OPINION - Forget Margaret Thatcher, the key to Keir Starmer is his view on Clement Attlee

Labour leader Sir Keir Starmer (Jane Barlow/PA) (PA Wire)
Labour leader Sir Keir Starmer (Jane Barlow/PA) (PA Wire)

A politician praising a predecessor provides a heavy hint on how they intend to govern, but Keir Starmer’s new found enthusiasm for Margaret Thatcher is a tactical play. His ultimate role model is a very different leader — not the grocer’s grammar school daughter but the shy and underwhelming Clement Attlee.

In many ways Sir Keir Starmer had little choice when seeking a successful role model. Only three Labour leaders have won a general election since the Second World War. All three were white, heterosexual men, educated at selective schools and at Oxford. Two went to private schools and two were barristers. The choice when seeking a close parallel was therefore down to Tony Blair or Clement Attlee. Blair, born and raised in Edinburgh, got the top job aged just 43. Lord Attlee, like Sir Keir, was brought up in Surrey and was 62 when he became PM — the age the current Labour leader is now.

Those striking similarities are not what Sir Keir highlighted in his introduction to a recently refreshed biography of the post war leader. Sir Keir’s backstory falls well short of the street cred most of his front bench colleagues crave. But in other respects Clement Attlee is an interesting hero and what Keir Starmer choses to highlight about him is telling.

Attlee spent much of his career in the shadow of a much more dynamic and charismatic opponent, Sir Winston Churchill. Starmer has shadowed a number of Conservatives but his formative period was opposite Boris Johnson — whose biography of Churchill is practically begging us to find similarities between him and his subject. Without over-indulging that one, a common skill they shared was an ability to deploy language devastatingly. Churchill famously described Attlee as “a sheep in sheep’s clothing” and “a modest man with much to be modest about”. Yet it was the grey forgettable man who emerged on top in the general election of 1945, beating Churchill at the height of his post-war popularity and power.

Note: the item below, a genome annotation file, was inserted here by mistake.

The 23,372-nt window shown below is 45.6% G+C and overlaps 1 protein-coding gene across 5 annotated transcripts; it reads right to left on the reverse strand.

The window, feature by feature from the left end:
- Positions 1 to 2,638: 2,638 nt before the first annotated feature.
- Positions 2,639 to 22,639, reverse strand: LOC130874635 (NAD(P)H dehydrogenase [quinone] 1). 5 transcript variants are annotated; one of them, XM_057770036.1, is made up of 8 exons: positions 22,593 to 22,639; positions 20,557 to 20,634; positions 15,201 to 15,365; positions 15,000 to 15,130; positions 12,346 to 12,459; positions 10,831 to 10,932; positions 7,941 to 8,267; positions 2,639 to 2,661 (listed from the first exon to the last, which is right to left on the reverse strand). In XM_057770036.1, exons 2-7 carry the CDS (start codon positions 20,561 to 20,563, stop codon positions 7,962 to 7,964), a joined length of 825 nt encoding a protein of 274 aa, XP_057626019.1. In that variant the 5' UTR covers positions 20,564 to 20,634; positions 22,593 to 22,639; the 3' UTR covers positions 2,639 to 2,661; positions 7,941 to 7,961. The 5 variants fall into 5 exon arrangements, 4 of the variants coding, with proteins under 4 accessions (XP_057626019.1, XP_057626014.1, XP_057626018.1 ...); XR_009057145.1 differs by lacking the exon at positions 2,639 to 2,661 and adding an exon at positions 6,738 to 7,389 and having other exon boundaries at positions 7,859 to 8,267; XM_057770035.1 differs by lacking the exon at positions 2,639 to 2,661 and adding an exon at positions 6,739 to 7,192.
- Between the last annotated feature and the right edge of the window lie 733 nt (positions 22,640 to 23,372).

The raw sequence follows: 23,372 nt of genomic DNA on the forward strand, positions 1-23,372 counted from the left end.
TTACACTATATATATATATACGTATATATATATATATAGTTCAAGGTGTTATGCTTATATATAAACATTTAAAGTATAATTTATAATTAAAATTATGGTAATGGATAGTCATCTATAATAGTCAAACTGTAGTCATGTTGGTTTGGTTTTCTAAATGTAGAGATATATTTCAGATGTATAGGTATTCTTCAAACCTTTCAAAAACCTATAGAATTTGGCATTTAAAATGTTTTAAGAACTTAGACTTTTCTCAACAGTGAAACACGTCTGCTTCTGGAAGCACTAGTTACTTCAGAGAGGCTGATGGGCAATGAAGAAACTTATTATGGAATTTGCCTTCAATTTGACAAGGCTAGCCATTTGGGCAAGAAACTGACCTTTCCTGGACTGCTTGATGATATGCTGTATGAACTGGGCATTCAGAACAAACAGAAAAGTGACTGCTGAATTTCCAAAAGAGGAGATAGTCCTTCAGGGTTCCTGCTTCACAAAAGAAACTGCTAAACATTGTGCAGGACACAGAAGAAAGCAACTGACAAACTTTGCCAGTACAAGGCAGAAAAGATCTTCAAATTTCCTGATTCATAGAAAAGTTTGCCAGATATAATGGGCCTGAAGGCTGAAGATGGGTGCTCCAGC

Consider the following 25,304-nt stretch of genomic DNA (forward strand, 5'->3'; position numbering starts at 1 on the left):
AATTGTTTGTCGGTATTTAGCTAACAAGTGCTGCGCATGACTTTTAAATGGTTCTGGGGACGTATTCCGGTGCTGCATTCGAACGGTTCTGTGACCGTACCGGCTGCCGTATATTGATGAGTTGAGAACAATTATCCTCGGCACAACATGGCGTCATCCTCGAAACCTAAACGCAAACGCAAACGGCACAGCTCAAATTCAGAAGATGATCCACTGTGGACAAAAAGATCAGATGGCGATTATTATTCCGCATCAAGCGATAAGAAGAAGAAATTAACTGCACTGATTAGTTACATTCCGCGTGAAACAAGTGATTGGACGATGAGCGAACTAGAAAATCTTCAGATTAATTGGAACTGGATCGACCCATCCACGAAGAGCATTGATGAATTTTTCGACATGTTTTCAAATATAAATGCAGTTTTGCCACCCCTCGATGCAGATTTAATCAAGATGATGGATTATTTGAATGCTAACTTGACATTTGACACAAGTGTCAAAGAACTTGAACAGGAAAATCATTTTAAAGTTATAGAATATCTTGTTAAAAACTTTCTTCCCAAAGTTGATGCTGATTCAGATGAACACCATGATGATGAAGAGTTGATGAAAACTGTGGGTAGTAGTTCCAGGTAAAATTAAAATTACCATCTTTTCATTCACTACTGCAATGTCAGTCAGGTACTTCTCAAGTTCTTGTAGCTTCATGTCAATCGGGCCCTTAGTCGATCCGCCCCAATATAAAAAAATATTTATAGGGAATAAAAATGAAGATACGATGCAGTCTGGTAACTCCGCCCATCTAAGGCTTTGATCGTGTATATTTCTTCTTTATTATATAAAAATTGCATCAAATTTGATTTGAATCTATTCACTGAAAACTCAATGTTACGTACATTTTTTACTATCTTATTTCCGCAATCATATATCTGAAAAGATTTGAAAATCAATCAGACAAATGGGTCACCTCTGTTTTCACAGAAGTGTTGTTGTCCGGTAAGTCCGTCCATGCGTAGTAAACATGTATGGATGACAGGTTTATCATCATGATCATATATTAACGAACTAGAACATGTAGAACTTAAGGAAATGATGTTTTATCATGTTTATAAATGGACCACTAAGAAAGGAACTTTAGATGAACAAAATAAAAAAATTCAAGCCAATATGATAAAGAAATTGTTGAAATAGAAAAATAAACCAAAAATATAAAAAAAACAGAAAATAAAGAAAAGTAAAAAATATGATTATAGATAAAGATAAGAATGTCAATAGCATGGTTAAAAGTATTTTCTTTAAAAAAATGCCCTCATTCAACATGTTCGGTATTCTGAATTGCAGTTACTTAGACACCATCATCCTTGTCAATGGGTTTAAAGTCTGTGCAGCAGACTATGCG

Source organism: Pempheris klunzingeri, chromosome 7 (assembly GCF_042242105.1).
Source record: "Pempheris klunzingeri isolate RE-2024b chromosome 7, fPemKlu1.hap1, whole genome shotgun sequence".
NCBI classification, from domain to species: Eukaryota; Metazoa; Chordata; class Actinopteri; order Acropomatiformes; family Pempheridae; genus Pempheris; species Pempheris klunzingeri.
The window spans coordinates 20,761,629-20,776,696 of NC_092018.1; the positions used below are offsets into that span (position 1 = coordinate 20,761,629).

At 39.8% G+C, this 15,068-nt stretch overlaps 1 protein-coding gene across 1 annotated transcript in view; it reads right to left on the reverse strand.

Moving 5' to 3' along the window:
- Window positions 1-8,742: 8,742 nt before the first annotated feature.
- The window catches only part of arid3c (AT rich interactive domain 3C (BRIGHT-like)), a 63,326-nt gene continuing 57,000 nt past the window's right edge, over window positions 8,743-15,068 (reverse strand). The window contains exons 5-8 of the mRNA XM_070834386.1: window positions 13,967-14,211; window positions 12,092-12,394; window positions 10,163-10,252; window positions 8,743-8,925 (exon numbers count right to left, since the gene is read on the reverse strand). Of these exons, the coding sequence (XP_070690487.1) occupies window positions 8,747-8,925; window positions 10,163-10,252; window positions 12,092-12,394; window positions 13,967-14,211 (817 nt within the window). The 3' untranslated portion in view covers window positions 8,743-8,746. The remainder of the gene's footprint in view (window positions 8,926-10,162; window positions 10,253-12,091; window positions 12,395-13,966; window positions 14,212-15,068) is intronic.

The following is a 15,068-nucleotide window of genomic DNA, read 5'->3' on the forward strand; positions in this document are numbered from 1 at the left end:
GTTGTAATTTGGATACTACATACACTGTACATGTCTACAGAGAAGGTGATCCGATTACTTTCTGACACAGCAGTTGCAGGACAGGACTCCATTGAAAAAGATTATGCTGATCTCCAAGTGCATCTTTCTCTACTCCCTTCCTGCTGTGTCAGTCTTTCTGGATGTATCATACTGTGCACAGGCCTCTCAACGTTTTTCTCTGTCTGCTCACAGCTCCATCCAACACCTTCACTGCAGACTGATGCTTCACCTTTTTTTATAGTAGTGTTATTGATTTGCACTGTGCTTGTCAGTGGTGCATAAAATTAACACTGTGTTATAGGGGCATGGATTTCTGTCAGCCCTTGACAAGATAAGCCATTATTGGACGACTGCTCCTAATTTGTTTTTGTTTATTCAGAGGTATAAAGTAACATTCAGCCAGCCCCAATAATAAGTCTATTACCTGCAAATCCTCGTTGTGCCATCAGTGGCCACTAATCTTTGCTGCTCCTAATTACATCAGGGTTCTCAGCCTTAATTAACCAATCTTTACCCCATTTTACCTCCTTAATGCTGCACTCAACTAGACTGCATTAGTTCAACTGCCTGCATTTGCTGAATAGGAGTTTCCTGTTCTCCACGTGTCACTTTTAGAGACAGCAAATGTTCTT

The most relevant parallel is with the state of the UK that Labour look likely to take over next year

Sir Keir has already seen off Boris Johnson of course, though it was Johnson's own Conservative colleagues who really took him down. The most relevant parallel — however — is with the state of the United Kingdom that Labour look likely to take over next year. It has not been ravaged by the the Second World War but is still reeling from a global pandemic that cost us £400 billion and left us with huge challenges and little money to address them.

A cautious leader, comfortably ahead in the polls as he is, would normally be seeking to manage our expectations down and warning that even a full term in power would not be remotely enough to make a difference. Yet in Starmer’s introduction to Attlee's biography he highlights how Attlee “accomplished so much in so little time — and in such inauspicious circumstances”.